The US Department of Defense (DOD) Joint Warfighter Medical Research Program awarded Seattle-based Cadence Biomedical $1 million on May 30 to fund development of new technology for amputees.
Cadence makes the Kickstart Walking System, a wearable device without batteries or electricity designed to help individuals who have had a stroke, incomplete spinal cord injury, or other neurologic impairment regain walking ability.
One of the grants will fund development of a progress tracker for Kickstart that will help patients and their physical therapists develop customized therapy programs. A second grant will support development of a new device that incorporates sensory feedback technology for amputees learning to walk with prostheses.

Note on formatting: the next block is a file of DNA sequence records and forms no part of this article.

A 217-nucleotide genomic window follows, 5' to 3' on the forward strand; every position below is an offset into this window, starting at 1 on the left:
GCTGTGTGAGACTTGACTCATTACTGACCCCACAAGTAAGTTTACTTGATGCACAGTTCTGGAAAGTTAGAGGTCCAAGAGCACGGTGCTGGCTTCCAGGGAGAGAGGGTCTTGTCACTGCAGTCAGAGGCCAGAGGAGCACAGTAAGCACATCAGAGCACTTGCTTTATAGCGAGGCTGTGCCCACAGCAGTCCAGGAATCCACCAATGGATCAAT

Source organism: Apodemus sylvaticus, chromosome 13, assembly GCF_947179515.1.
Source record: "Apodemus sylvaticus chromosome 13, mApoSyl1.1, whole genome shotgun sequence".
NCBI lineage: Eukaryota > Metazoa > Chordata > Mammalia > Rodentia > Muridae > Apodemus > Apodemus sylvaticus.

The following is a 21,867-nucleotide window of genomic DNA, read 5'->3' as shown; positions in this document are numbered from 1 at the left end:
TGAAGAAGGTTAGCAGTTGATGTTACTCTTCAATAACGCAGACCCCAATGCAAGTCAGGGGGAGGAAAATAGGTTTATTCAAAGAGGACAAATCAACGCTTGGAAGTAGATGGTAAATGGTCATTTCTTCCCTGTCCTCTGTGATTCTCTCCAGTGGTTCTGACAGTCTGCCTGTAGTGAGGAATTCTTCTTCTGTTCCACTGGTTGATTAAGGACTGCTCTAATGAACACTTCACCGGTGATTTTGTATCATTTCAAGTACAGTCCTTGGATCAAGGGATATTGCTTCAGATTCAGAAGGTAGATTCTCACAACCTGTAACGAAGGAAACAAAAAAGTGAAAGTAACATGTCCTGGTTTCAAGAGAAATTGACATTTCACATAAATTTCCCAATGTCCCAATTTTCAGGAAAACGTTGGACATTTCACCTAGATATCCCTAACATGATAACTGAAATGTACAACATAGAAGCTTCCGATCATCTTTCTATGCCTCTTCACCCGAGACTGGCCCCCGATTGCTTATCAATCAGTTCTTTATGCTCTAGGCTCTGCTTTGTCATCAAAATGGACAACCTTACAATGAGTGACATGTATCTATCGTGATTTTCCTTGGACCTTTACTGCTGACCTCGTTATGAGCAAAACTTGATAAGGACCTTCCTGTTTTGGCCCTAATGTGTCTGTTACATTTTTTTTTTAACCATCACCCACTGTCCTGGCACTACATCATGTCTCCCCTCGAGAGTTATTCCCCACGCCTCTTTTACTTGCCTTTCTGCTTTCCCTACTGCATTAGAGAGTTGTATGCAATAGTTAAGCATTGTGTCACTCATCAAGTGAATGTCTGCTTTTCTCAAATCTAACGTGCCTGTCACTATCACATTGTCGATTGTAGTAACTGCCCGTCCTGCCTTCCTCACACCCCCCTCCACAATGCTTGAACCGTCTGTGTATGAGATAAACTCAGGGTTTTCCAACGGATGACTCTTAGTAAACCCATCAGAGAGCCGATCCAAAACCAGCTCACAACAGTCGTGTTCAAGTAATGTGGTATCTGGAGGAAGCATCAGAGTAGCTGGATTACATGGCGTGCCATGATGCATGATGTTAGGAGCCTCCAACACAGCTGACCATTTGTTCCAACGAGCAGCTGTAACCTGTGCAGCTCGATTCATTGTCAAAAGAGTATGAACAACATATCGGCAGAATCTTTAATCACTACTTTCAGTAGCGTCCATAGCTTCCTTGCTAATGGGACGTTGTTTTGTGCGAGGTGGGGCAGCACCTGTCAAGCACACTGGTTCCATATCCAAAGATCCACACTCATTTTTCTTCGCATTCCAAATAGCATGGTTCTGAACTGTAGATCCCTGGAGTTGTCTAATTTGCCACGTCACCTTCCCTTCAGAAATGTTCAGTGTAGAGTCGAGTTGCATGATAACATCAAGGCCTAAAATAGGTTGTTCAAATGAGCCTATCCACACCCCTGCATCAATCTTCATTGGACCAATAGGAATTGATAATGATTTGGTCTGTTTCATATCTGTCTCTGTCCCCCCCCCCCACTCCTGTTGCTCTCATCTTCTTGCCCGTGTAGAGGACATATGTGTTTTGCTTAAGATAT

Jim Lynskey, PT, PhD, associate professor at A.T. Still University in Mesa, AZ, is clinical investigator for the DOD grants.
“Kickstart is quickly becoming an important rehabilitation tool, thanks to its unique ability to assist the hip flexors. By developing sensory feedback, outcome tracking, and sensory feedback technology, Cadence will be able to help more patients who may have given up on any possibility to walk again, and help clinicians remotely monitor their progress to help tailor more effective training programs,” he said.